How To Help Your Dental Anxiety

Do you avoid seeing your dentist because you fear the cleanings and check ups? Is it unbearable to sit in your dentist’s chair for lengthy periods of time while they work on your teeth? We understand, and we’re here to help. Patients who have anxiety surrounding the dentist often have to break up their longer appointments into multiple short appointments spread out over a period of time. When you have a dental problem, this raises many concerns for your oral health because it could take two or three times the amount of time to fix than it regularly would. Seeing your dentist multiple times for one procedure isn’t cheap either, so let’s talk about how to help your dental anxiety.

What Is Sedation Dentistry?

Sedation dentistry is what dentists refer to as, “sleep” dentistry, through the use of oral medication, intravenously, or by breathing in a gas (called nitrous oxide). However, not every patient is asleep throughout their procedure, unless they want to be, of course.

Choosing Your Sedation

Typically, when you first visit your dentist to discuss your anxiety surrounding cleanings and procedures, they’ll give you three options; “laughing” gas, IV sedation, or oral medication. The option that’s best suited for you will depend solely on your level of anxiety. Sometimes, patients prefer to be asleep throughout the whole thing. Other times, they would rather be awake and responsive, but calm.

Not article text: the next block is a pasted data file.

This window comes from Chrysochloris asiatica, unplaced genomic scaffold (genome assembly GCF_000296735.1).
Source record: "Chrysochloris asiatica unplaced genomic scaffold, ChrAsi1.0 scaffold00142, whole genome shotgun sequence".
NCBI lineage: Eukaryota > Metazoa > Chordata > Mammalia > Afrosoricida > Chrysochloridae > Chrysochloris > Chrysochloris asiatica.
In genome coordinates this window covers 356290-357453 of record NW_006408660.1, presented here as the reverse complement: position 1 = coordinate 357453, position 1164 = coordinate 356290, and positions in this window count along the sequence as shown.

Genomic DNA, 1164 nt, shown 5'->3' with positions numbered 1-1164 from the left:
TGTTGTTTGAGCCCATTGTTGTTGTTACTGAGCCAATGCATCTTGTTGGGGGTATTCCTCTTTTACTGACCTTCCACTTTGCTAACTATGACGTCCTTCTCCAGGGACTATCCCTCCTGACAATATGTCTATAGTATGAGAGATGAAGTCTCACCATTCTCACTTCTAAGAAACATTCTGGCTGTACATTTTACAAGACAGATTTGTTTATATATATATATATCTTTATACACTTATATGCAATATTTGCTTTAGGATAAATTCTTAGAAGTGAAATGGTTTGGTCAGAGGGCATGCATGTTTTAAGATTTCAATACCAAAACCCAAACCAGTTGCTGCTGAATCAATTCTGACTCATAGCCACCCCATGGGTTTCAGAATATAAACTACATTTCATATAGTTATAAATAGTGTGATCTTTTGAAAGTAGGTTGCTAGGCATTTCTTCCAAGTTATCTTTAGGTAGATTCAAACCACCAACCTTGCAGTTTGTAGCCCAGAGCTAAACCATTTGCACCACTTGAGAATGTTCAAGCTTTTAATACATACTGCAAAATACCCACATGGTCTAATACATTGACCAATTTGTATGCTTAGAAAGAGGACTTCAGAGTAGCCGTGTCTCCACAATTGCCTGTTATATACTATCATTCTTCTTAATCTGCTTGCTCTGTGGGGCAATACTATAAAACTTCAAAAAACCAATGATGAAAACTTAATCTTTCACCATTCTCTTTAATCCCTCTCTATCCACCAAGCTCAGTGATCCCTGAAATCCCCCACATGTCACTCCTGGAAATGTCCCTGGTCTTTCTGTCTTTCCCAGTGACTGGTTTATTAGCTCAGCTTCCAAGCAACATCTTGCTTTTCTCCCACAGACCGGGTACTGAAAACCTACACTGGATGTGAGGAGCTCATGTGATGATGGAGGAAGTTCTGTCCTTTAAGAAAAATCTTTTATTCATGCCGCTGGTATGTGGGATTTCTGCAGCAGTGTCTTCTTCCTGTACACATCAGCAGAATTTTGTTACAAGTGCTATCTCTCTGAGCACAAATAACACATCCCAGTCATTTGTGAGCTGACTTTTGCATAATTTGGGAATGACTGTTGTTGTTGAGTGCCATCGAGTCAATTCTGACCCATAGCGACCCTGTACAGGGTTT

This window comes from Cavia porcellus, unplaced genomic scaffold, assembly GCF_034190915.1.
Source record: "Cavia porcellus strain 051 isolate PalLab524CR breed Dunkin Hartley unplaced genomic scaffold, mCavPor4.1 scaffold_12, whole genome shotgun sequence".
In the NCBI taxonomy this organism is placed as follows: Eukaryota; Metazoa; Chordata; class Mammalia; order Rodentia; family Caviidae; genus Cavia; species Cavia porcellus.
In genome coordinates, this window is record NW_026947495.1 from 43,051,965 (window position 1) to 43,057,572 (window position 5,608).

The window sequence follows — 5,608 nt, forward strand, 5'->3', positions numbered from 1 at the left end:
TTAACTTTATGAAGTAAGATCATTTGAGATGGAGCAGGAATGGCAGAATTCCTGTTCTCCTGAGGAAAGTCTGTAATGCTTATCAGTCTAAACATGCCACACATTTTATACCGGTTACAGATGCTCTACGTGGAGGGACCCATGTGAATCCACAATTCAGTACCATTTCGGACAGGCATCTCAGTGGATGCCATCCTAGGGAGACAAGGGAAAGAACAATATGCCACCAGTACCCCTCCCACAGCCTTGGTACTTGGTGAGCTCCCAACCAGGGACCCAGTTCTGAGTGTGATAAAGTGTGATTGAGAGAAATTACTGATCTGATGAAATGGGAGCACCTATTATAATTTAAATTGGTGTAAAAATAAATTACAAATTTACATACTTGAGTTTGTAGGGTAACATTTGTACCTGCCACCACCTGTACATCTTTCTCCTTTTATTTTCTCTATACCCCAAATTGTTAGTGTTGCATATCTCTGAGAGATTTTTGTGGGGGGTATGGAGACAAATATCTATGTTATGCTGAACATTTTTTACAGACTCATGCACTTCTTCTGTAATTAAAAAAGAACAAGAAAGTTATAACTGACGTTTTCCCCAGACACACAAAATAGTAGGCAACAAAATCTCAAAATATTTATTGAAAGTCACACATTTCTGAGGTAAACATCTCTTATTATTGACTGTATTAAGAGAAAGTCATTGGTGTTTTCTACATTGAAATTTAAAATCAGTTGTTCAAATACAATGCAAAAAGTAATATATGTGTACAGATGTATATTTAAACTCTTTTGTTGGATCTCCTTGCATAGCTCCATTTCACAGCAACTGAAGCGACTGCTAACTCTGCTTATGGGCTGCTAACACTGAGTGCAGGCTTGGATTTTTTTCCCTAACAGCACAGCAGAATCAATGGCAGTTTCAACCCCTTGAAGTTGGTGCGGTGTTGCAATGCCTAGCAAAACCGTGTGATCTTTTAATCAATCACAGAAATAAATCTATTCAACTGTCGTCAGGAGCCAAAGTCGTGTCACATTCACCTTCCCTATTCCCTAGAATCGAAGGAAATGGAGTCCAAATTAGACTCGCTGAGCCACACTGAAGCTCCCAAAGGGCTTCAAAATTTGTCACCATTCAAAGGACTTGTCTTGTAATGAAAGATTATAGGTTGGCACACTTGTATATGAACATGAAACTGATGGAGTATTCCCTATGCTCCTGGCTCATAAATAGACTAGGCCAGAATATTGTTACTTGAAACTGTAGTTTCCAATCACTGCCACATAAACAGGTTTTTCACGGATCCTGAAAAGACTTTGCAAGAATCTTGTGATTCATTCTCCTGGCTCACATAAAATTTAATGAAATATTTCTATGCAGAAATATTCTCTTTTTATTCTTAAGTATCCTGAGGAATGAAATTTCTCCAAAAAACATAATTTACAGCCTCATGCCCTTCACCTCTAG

Nitrous oxide, commonly known as “laughing” gas, is the mildest form of sedation your dentist could give you, that’s going to be effective, that is. Luckily, if you’re able to remain calm under the laughing gas, the effects wear off almost immediately – so you don’t need to worry about calling for a ride!

Oral medication is a more moderate form of sedation. Typically, this is used for patients would rather stay awake throughout the appointment and be “conscious,” but they won’t remember the visit later. Often, patients who are sedated by taking a pill will slur their words and be responsive, but won’t be able to actually comprehend what’s going on. In this case, the medication will wear off with time – not too much time, but it’s certainly not as immediate as the nitrous oxide – so you’ll have to arrange for someone to be able to drive you home, as you will be in no condition to do so.